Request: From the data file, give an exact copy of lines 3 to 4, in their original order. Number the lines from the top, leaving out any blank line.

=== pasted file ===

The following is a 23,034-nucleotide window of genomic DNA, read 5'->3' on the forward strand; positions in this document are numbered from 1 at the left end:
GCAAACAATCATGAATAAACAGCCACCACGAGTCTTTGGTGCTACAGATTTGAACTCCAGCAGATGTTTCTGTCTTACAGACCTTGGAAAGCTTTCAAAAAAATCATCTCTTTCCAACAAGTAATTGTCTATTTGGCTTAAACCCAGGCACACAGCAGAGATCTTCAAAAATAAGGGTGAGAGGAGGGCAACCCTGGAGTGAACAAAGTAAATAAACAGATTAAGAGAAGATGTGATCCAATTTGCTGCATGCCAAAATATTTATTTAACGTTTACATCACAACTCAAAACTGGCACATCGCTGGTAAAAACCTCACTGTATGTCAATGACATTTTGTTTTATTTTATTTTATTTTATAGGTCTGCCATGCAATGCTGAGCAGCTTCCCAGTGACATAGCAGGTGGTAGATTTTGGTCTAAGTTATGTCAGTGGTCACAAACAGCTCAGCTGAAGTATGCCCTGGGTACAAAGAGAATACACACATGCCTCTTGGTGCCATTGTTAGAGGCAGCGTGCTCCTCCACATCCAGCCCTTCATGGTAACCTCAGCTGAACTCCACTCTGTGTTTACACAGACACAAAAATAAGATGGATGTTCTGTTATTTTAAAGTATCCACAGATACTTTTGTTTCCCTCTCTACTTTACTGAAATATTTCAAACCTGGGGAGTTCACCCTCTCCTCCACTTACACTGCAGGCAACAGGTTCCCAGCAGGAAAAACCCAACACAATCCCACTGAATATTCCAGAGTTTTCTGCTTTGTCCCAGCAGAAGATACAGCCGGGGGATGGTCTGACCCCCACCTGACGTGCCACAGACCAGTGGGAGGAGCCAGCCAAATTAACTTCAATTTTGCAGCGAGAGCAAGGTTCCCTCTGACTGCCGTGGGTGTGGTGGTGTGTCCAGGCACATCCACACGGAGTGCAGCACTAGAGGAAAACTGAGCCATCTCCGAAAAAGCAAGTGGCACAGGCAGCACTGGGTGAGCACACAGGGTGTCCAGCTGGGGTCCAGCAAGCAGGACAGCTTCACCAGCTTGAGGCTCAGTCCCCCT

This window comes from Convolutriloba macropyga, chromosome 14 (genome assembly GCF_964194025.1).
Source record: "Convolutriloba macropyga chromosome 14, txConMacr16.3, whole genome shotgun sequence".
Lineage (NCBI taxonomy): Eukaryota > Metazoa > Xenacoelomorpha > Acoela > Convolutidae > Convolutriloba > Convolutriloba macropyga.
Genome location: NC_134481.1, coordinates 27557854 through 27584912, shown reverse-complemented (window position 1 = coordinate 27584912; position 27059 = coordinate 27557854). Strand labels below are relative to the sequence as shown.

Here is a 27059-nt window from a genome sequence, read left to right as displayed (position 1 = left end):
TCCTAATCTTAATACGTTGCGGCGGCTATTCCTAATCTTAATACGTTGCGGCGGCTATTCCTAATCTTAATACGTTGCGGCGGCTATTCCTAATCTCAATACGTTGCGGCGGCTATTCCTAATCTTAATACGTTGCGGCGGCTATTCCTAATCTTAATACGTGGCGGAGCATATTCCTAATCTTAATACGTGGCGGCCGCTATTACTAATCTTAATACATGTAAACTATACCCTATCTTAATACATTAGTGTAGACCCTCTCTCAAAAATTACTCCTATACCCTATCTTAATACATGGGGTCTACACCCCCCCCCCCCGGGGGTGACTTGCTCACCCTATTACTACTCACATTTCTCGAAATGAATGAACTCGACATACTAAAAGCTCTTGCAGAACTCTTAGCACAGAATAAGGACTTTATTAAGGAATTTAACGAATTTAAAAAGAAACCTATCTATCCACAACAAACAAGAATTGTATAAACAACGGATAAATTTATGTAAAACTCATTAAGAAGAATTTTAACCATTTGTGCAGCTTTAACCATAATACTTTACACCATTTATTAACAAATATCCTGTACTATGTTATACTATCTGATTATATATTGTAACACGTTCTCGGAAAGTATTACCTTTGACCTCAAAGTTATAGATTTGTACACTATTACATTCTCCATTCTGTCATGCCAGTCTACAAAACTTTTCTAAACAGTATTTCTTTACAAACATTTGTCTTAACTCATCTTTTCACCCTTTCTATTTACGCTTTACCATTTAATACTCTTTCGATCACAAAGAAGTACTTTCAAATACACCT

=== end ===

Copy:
This window comes from Convolutriloba macropyga, chromosome 14 (genome assembly GCF_964194025.1).
Source record: "Convolutriloba macropyga chromosome 14, txConMacr16.3, whole genome shotgun sequence".